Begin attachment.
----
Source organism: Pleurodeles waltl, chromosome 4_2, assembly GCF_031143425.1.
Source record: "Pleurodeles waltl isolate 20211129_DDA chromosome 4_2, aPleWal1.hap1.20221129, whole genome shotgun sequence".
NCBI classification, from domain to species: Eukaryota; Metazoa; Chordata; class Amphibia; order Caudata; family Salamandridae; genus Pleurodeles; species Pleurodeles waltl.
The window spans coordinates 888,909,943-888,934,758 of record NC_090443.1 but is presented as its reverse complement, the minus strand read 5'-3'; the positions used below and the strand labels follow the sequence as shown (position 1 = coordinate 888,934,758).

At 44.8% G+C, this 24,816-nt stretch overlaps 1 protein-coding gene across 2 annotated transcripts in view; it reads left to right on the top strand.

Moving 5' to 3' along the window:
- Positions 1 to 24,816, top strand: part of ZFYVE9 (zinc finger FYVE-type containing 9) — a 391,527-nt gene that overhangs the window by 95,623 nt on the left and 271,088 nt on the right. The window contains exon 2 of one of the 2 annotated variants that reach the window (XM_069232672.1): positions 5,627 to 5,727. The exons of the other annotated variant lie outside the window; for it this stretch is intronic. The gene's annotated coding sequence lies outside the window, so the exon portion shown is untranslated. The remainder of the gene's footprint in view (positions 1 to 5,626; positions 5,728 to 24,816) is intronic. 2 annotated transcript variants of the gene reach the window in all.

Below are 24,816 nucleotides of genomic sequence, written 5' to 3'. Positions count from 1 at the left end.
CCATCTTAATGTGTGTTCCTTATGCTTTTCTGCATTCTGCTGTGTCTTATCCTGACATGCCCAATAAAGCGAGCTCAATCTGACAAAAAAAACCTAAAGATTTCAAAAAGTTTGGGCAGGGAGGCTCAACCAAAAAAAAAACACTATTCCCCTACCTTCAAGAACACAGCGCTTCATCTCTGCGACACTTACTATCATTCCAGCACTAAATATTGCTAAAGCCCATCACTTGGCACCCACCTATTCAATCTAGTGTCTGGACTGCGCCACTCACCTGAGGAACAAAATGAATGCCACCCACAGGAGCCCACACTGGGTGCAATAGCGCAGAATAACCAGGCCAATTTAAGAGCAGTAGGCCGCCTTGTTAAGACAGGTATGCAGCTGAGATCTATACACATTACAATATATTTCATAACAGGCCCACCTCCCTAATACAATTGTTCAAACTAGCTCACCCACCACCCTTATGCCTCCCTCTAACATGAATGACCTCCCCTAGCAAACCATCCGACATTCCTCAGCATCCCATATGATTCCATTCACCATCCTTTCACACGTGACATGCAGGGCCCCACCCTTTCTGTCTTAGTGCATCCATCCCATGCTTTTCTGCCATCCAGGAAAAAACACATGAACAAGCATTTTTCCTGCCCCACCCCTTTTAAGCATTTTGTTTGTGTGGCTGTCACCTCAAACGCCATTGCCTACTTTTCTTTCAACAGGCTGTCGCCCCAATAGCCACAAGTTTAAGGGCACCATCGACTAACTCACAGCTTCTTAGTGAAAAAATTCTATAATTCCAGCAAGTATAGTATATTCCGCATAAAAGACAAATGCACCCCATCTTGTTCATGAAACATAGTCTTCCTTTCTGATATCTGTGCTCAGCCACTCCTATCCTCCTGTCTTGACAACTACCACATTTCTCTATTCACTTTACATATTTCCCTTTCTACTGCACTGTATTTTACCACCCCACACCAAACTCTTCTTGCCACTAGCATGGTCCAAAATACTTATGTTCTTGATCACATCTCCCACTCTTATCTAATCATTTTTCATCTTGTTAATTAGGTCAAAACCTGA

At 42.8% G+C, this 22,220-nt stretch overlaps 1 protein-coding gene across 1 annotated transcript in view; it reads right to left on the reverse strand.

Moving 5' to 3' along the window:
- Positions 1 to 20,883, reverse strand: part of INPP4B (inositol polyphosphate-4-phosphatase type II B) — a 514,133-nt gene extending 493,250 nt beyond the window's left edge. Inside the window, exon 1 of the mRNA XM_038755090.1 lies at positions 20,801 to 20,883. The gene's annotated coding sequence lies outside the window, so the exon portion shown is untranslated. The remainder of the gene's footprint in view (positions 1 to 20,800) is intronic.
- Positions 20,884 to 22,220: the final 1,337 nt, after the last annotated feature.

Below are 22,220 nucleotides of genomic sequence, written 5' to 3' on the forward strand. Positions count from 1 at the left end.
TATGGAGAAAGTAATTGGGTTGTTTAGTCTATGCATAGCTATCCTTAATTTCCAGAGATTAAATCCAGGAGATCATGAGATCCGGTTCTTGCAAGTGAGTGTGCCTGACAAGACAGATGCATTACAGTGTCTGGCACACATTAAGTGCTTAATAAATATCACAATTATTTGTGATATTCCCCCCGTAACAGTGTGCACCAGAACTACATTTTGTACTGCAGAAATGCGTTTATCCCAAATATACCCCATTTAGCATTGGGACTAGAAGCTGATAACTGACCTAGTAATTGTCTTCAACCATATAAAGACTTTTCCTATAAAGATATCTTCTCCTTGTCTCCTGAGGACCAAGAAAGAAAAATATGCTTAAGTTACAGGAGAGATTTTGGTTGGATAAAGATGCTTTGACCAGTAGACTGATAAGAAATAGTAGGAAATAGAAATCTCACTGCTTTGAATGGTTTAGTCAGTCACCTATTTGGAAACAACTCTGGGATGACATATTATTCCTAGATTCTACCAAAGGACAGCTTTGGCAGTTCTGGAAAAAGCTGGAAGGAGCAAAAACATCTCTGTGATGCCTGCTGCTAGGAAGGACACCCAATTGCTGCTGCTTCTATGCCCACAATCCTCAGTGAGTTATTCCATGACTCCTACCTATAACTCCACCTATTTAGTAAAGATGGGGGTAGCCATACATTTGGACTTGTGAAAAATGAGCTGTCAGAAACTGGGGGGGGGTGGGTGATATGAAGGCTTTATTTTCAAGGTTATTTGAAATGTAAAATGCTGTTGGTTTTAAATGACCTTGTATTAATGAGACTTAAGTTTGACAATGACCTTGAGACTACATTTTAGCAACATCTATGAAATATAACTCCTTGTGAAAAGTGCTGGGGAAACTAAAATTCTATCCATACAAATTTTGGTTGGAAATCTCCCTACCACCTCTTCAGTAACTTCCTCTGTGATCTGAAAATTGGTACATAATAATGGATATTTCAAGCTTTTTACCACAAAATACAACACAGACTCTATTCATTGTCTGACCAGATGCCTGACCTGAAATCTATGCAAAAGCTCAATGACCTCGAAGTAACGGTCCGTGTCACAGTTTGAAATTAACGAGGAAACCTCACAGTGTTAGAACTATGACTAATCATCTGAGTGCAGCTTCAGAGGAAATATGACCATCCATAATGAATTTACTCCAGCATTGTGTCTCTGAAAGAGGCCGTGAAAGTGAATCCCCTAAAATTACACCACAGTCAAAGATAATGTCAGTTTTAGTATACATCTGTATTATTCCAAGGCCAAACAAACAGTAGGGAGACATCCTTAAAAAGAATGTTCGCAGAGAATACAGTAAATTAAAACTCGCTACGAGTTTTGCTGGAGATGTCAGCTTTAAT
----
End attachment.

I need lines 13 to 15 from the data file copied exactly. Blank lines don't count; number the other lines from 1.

- Positions 20,884 to 22,220: the final 1,337 nt, after the last annotated feature.

Below are 22,220 nucleotides of genomic sequence, written 5' to 3' on the forward strand. Positions count from 1 at the left end.
TATGGAGAAAGTAATTGGGTTGTTTAGTCTATGCATAGCTATCCTTAATTTCCAGAGATTAAATCCAGGAGATCATGAGATCCGGTTCTTGCAAGTGAGTGTGCCTGACAAGACAGATGCATTACAGTGTCTGGCACACATTAAGTGCTTAATAAATATCACAATTATTTGTGATATTCCCCCCGTAACAGTGTGCACCAGAACTACATTTTGTACTGCAGAAATGCGTTTATCCCAAATATACCCCATTTAGCATTGGGACTAGAAGCTGATAACTGACCTAGTAATTGTCTTCAACCATATAAAGACTTTTCCTATAAAGATATCTTCTCCTTGTCTCCTGAGGACCAAGAAAGAAAAATATGCTTAAGTTACAGGAGAGATTTTGGTTGGATAAAGATGCTTTGACCAGTAGACTGATAAGAAATAGTAGGAAATAGAAATCTCACTGCTTTGAATGGTTTAGTCAGTCACCTATTTGGAAACAACTCTGGGATGACATATTATTCCTAGATTCTACCAAAGGACAGCTTTGGCAGTTCTGGAAAAAGCTGGAAGGAGCAAAAACATCTCTGTGATGCCTGCTGCTAGGAAGGACACCCAATTGCTGCTGCTTCTATGCCCACAATCCTCAGTGAGTTATTCCATGACTCCTACCTATAACTCCACCTATTTAGTAAAGATGGGGGTAGCCATACATTTGGACTTGTGAAAAATGAGCTGTCAGAAACTGGGGGGGGGTGGGTGATATGAAGGCTTTATTTTCAAGGTTATTTGAAATGTAAAATGCTGTTGGTTTTAAATGACCTTGTATTAATGAGACTTAAGTTTGACAATGACCTTGAGACTACATTTTAGCAACATCTATGAAATATAACTCCTTGTGAAAAGTGCTGGGGAAACTAAAATTCTATCCATACAAATTTTGGTTGGAAATCTCCCTACCACCTCTTCAGTAACTTCCTCTGTGATCTGAAAATTGGTACATAATAATGGATATTTCAAGCTTTTTACCACAAAATACAACACAGACTCTATTCATTGTCTGACCAGATGCCTGACCTGAAATCTATGCAAAAGCTCAATGACCTCGAAGTAACGGTCCGTGTCACAGTTTGAAATTAACGAGGAAACCTCACAGTGTTAGAACTATGACTAATCATCTGAGTGCAGCTTCAGAGGAAATATGACCATCCATAATGAATTTACTCCAGCATTGTGTCTCTGAAAGAGGCCGTGAAAGTGAATCCCCTAAAATTACACCACAGTCAAAGATAATGTCAGTTTTAGTATACATCTGTATTATTCCAAGGCCAAACAAACAGTAGGGAGACATCCTTAAAAAGAATGTTCGCAGAGAATACAGTAAATTAAAACTCGCTACGAGTTTTGCTGGAGATGTCAGCTTTAAT